How to Promote Yourself and Be Promoted


I aspire to a higher level of responsibility but all too often see others with less skill being promoted over me. I don’t want to come across as immodest, but how do I get the recognition and advancement I deserve?

In business today, if you can’t get excited about your accomplishments, no one else will. Humility has its place but it will not get you noticed by those who can further your cause.

People who can’t promote themselves, can’t advance their agenda. Self-promotion is the ability to convey authenticity with grace and impact and to connect with others through interesting story telling. It’s the skill of talking about yourself in a natural way without coming off as a self-aggrandizing braggart.

Self-promotion should be continuous. It’s not reserved for special occasions such as performance reviews. Here are some tips on how to ready yourself for advancement through the ranks:

Develop your unique story.  Never assume others will tell your story the way you want it told. Only you know who you are, what you’ve accomplished and where you want to go. So develop your own story – create pithy, colourful, convincing narratives about your accomplishments. Make it conversational, not canned. Practice (learn your scripts) until you are comfortable selling yourself.

Make it relevant.  Tailor your story to specific opportunities, and make it pertinent to the listener’s interests more than yours. The quality of your message will always be more important than the quantity. Be credible, and thus believable. Leverage the power of relevant, timely humour but don’t be a comedian (especially if you’re not good at it).

Learn to schmooze.  In Yiddish, shmuesn means having an informal chat. Schmoozing is the art of engaging others thoughtfully. It’s listening to find common ground (and remembering those details), to carefully draw people out, and to seamlessly plant positive seeds about yourself. The more you discover about them and what’s important in their lives, the greater the opportunity to position your story and make it compelling.

Keep it personal.  Never forget: First impressions are lasting impressions. You make a positive impact on others when you begin sentences with “you,” not “I”; when you genuinely smile, nod and lean in their direction; and when you remember their names and a few significant details about their hopes, dreams and challenges.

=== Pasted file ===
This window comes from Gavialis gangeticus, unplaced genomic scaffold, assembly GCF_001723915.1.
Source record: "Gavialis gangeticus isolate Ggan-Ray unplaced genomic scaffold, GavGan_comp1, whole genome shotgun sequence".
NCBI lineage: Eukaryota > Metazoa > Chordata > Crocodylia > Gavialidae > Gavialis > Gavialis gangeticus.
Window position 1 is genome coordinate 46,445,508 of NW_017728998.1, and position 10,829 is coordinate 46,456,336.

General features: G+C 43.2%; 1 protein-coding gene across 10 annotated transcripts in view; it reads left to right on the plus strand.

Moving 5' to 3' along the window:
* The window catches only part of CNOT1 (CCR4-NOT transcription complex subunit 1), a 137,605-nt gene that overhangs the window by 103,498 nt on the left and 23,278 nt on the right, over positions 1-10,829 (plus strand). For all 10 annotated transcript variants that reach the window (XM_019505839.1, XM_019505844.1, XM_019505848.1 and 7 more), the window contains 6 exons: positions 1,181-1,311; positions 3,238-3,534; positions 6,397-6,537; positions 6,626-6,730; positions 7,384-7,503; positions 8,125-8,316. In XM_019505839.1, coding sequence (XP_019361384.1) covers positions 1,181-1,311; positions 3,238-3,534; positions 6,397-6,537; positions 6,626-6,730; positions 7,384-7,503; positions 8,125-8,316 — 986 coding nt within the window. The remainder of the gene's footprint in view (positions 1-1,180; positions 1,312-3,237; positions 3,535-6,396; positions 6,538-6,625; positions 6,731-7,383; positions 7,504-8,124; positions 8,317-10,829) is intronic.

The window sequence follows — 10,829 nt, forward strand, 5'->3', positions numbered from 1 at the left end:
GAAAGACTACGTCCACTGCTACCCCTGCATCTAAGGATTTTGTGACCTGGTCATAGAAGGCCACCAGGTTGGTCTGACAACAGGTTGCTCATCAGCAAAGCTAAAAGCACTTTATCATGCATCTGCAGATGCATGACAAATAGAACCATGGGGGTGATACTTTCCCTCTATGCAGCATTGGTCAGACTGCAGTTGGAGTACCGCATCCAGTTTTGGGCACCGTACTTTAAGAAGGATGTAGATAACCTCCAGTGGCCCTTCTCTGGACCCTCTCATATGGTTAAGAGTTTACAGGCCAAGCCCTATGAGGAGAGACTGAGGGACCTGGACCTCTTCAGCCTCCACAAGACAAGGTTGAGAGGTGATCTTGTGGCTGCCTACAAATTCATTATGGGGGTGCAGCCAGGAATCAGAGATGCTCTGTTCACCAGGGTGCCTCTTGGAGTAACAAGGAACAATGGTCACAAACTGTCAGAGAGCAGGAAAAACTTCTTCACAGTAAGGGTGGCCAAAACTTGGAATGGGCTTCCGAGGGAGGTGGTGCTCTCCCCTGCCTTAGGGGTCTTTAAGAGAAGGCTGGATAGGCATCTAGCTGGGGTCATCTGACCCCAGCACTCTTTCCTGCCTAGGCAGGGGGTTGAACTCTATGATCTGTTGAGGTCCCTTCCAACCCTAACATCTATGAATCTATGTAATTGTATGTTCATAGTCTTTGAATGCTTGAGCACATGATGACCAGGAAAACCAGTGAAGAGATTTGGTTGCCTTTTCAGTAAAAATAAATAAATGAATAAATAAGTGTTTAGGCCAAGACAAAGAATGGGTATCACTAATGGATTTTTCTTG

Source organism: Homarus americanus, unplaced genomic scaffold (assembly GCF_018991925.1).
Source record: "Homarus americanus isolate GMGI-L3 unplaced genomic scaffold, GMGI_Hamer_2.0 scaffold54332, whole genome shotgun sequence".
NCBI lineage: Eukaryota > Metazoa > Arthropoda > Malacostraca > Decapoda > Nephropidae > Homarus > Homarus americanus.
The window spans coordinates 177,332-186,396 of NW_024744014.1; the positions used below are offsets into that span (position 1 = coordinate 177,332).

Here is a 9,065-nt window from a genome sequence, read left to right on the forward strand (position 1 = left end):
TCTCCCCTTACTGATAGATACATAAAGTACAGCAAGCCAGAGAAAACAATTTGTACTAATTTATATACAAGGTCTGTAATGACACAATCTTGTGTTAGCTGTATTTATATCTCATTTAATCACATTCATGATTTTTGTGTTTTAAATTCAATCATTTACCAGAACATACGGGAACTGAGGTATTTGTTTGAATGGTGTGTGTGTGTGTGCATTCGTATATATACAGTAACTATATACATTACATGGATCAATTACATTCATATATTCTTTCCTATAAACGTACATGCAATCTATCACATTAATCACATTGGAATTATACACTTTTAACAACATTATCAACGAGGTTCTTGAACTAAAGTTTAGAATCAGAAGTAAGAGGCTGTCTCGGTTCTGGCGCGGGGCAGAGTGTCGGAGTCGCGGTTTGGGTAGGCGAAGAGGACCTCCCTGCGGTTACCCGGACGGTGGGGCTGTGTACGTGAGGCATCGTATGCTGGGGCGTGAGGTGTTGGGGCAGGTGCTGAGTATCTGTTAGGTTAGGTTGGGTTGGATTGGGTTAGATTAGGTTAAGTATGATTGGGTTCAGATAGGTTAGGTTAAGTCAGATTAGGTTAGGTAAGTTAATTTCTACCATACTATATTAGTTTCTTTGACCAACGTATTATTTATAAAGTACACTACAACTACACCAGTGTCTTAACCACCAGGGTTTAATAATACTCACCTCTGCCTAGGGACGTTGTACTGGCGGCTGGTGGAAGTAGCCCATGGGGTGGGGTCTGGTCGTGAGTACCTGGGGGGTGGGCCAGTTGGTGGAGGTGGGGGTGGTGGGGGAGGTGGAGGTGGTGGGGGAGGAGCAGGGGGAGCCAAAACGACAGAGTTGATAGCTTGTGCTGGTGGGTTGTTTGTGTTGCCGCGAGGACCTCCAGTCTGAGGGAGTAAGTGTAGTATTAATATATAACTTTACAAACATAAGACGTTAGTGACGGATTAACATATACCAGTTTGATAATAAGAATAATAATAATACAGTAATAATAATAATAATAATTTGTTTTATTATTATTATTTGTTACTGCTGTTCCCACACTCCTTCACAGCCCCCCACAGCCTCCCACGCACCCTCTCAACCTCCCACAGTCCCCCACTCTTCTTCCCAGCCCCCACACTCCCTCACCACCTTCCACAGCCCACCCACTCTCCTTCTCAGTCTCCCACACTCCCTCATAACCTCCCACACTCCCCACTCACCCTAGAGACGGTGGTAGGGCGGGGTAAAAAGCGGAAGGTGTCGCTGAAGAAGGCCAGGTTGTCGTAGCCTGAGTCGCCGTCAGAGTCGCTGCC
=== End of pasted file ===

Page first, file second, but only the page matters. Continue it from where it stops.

Build your leadership brand.  Your brand is what people say about you when you are not in the room. Don’t stand on the sidelines awaiting an invitation to get in the game. Step forward and get involved in challenging projects and assignments.

Be effective, not just busy.  Being busy can be self-affirming and addictive, but it’s your accomplishments that get you noticed. The more you are seen as a doer of work, the less you are viewed as a potential leader of others. When you get sucked into day-to-day minutiae, you lose your ability to see the big picture and the time needed to look ahead, beyond routine work, in anticipation of what challenges your department or company may face in future. Stay unencumbered and thus capable of addressing more important things in an active manner. That too will get the attention of the gatekeepers who can determine your future.

Prove your worth.  Once you’ve been noticed, you need to deliver on your potential. Develop and strengthen the skills necessary to get where you want to be. The proof is in the doing; leverage yourself through actions, not words. Your story tells how your past will add value to the organization; your performance demonstrates it.

We all know people who are intelligent, hard-working, caring and trustworthy. But those characteristics alone won’t get them promoted. It’s what they actually do in crunch time that makes the difference in how high they will rise.

The day you stop promoting yourself is the day you stop advancing. Opportunities rarely go to the most qualified, but rather to those who can promote themselves the best and who are in the right place at the right time. This may seem unfair, but it is not accidental.

This article was written for and appeared in The Toronto Globe & Mail, September 2/11.